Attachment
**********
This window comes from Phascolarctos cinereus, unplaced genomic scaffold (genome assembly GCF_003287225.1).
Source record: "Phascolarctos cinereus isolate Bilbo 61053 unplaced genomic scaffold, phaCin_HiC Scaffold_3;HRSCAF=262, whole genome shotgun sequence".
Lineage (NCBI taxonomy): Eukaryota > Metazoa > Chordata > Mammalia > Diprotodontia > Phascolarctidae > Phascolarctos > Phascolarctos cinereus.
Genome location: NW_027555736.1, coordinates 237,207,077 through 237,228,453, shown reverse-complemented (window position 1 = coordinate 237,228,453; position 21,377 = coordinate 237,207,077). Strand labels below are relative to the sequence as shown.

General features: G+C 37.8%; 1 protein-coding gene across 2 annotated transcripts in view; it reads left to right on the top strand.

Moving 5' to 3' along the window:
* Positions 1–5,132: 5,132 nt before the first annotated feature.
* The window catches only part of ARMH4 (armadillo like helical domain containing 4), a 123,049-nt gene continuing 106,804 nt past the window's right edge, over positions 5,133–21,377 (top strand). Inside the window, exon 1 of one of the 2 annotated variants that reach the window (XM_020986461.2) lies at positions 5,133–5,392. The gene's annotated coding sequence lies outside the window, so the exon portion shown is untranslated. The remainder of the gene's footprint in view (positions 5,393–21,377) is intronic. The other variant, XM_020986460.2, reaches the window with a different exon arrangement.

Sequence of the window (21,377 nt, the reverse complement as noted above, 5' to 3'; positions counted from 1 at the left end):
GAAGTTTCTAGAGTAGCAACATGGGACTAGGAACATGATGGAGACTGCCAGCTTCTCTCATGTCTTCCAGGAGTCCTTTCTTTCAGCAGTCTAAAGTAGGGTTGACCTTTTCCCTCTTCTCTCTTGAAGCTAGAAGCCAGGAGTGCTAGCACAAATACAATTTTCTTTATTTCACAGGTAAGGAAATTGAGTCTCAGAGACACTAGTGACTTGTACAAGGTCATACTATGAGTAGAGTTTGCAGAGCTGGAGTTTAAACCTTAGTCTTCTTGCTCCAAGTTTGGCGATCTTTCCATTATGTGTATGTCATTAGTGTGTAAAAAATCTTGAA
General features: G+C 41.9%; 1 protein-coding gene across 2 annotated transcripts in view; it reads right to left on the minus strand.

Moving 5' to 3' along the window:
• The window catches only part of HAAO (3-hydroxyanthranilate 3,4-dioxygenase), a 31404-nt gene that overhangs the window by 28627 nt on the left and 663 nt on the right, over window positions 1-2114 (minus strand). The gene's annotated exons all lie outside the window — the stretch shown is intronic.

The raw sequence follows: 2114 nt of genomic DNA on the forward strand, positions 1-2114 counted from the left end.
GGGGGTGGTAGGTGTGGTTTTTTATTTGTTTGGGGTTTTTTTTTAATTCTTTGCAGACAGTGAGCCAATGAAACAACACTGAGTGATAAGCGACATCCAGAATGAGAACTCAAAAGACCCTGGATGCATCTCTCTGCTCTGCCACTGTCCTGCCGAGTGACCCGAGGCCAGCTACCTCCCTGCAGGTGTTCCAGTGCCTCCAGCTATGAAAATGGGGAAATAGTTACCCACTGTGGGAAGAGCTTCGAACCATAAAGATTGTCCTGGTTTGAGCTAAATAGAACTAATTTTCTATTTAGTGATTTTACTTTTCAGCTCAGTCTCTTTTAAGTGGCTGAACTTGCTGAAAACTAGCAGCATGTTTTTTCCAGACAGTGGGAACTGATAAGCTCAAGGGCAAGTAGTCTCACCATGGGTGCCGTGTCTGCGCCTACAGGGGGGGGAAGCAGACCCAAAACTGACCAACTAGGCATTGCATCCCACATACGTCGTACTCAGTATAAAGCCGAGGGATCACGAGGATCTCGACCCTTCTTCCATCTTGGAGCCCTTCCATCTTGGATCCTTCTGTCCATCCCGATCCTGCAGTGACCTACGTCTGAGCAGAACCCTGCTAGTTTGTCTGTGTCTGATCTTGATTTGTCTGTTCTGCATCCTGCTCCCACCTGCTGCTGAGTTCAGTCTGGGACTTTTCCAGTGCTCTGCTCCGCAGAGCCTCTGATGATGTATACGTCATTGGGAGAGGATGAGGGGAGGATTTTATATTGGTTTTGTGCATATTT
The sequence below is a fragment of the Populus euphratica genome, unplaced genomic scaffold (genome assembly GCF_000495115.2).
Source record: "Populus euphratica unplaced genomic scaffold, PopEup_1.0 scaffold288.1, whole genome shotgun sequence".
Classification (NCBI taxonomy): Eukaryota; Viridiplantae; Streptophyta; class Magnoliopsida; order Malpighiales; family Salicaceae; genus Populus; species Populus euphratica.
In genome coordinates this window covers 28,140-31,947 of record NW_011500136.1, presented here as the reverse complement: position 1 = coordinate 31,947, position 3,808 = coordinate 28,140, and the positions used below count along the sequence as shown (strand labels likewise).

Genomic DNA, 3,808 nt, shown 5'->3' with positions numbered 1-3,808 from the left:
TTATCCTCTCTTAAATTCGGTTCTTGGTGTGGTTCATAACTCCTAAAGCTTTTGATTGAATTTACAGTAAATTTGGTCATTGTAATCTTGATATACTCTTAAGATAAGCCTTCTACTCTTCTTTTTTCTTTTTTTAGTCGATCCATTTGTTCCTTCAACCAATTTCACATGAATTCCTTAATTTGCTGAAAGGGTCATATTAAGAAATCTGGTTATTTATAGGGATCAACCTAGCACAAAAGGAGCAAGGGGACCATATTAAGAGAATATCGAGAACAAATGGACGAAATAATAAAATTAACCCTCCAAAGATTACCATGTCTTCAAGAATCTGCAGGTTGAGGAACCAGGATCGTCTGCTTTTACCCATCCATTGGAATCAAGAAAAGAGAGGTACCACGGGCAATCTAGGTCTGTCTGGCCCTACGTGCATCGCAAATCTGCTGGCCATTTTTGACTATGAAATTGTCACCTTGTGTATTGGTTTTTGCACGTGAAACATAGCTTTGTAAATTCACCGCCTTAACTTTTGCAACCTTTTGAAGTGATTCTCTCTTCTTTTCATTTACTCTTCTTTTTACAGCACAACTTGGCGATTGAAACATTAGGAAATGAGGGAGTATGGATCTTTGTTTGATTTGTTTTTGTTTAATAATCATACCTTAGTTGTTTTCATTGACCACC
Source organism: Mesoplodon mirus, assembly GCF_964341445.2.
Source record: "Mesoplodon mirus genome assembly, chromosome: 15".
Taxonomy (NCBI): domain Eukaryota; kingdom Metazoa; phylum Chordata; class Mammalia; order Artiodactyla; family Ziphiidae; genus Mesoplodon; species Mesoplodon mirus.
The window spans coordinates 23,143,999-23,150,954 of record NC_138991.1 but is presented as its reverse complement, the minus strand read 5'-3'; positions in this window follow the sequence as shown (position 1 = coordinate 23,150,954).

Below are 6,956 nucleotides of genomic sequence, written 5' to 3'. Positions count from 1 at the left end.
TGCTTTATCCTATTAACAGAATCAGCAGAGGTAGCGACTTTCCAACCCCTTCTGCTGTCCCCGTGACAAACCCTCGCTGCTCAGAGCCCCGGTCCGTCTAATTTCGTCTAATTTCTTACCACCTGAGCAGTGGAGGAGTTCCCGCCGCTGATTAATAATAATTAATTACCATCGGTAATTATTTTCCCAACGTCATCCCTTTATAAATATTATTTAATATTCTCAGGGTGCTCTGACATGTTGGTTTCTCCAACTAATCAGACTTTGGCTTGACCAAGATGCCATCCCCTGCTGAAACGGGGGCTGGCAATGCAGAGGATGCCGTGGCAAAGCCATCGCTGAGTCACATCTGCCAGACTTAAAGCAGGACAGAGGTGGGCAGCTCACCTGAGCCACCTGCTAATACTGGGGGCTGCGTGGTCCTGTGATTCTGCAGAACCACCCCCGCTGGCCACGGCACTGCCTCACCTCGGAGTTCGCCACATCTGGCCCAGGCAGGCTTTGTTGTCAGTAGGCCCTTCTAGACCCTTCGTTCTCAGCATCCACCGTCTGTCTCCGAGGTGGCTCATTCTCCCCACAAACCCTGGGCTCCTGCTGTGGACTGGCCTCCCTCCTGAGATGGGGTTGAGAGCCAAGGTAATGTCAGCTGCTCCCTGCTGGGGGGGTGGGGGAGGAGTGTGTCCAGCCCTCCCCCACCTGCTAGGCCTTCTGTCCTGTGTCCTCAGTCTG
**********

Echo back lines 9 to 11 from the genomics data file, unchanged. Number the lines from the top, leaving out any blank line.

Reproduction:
Sequence of the window (21,377 nt, the reverse complement as noted above, 5' to 3'; positions counted from 1 at the left end):
GAAGTTTCTAGAGTAGCAACATGGGACTAGGAACATGATGGAGACTGCCAGCTTCTCTCATGTCTTCCAGGAGTCCTTTCTTTCAGCAGTCTAAAGTAGGGTTGACCTTTTCCCTCTTCTCTCTTGAAGCTAGAAGCCAGGAGTGCTAGCACAAATACAATTTTCTTTATTTCACAGGTAAGGAAATTGAGTCTCAGAGACACTAGTGACTTGTACAAGGTCATACTATGAGTAGAGTTTGCAGAGCTGGAGTTTAAACCTTAGTCTTCTTGCTCCAAGTTTGGCGATCTTTCCATTATGTGTATGTCATTAGTGTGTAAAAAATCTTGAA
General features: G+C 41.9%; 1 protein-coding gene across 2 annotated transcripts in view; it reads right to left on the minus strand.